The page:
The Evening Standard (which, since it became a free-sheet, is read daily by countless London commuters) has been on a crusade recently to consistently outdo itself by publishing ever more vitriolic condemnation of any group of workers who have the temerity to object to cuts.
Did anyone watch the Dispatches doc 'What's the point of the unions?'.
Up until two months ago, Tony Blair could do no wrong. He was the golden boy of the media, and you would have been hard pressed to find a word said against him in even the most right-wing newspapers.
The Evening Standard, The Sun and other right-wing rags were full this week of the ‘story’ that RMT General Secretary hurled abuse at Morecambe’s manager at a match with Dagenham and Redbridge.
Reading the lyrics of the rock band, Rage against the Machine, was probably my first real exposure to radical ideas. My 13 year old self would doubtless have viewed the victory of the band’s ‘Killing in the Name’ in a chart race for Christmas number one against manufactured karaoke drivel like the X Factor as a triumphant prelude to the imminent revolutionary destruction of capitalism. Assuming there still are some 13 year olds somewhere in Britain who feel the same today, I am happy for them.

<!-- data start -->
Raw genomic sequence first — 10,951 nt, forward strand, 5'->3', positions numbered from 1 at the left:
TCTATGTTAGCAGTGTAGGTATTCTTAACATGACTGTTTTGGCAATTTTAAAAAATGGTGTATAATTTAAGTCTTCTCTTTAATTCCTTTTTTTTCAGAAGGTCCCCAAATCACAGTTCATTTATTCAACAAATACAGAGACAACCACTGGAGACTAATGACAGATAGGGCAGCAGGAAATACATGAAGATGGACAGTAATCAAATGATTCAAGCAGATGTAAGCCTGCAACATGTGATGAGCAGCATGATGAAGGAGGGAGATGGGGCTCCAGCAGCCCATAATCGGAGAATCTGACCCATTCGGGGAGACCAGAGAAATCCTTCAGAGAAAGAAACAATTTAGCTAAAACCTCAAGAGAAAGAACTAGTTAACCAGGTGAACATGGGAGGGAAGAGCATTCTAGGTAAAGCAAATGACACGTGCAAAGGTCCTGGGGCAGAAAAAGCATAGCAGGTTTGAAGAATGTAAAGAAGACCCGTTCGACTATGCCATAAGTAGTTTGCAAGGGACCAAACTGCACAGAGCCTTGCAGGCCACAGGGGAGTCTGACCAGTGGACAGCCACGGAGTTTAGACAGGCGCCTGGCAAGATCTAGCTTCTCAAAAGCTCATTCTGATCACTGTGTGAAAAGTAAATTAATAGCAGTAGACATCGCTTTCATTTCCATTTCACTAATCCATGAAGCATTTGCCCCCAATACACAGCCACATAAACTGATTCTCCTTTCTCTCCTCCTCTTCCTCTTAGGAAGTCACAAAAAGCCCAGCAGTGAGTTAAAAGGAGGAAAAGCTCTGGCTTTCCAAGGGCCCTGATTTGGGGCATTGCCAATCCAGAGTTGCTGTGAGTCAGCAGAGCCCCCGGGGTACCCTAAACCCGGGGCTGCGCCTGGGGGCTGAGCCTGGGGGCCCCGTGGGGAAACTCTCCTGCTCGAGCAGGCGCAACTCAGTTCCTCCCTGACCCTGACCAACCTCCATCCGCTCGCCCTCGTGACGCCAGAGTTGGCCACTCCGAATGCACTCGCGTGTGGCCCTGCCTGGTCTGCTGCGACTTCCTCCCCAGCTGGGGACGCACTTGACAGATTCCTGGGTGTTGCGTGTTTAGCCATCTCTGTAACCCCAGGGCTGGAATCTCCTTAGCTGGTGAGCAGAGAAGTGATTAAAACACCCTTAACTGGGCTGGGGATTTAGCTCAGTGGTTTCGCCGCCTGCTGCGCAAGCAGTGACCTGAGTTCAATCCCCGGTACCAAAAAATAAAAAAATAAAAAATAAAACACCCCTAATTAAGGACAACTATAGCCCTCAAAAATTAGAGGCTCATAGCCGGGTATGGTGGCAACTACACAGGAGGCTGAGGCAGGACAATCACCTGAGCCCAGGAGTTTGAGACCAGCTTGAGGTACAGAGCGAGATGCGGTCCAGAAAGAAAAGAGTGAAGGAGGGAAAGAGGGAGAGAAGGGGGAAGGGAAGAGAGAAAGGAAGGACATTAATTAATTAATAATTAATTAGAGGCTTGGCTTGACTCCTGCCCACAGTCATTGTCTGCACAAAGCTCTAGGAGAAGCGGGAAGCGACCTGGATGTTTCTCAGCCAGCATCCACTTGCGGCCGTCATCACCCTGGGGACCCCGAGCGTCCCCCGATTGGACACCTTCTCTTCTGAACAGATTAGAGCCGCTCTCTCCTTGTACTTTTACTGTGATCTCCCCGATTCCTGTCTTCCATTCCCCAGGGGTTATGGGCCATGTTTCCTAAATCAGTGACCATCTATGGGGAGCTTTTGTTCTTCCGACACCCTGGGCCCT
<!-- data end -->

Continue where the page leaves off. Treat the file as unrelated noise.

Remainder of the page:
A rolling wave of right-wing politics threatens to engulf Britain in the period immediately ahead. The first thing we have to do is tell ourselves the truth about it.
The BBC is preparing to invite British National Party leader Nick Griffin to appear on its Question Time programme. We should oppose Griffin speaking.
Predictably the daily newspapers, from London free sheets to “serious” national broadsheets, have portrayed the strike negatively and largely put across management's case (usually while trying to maintain a veneer of objectivity).
THESE ARE THE CLASS WAR DEAD
Stop in your tracks, you passer-by,
Uncover your doubting head;
The workingmen are on their way
To bury their murdered dead.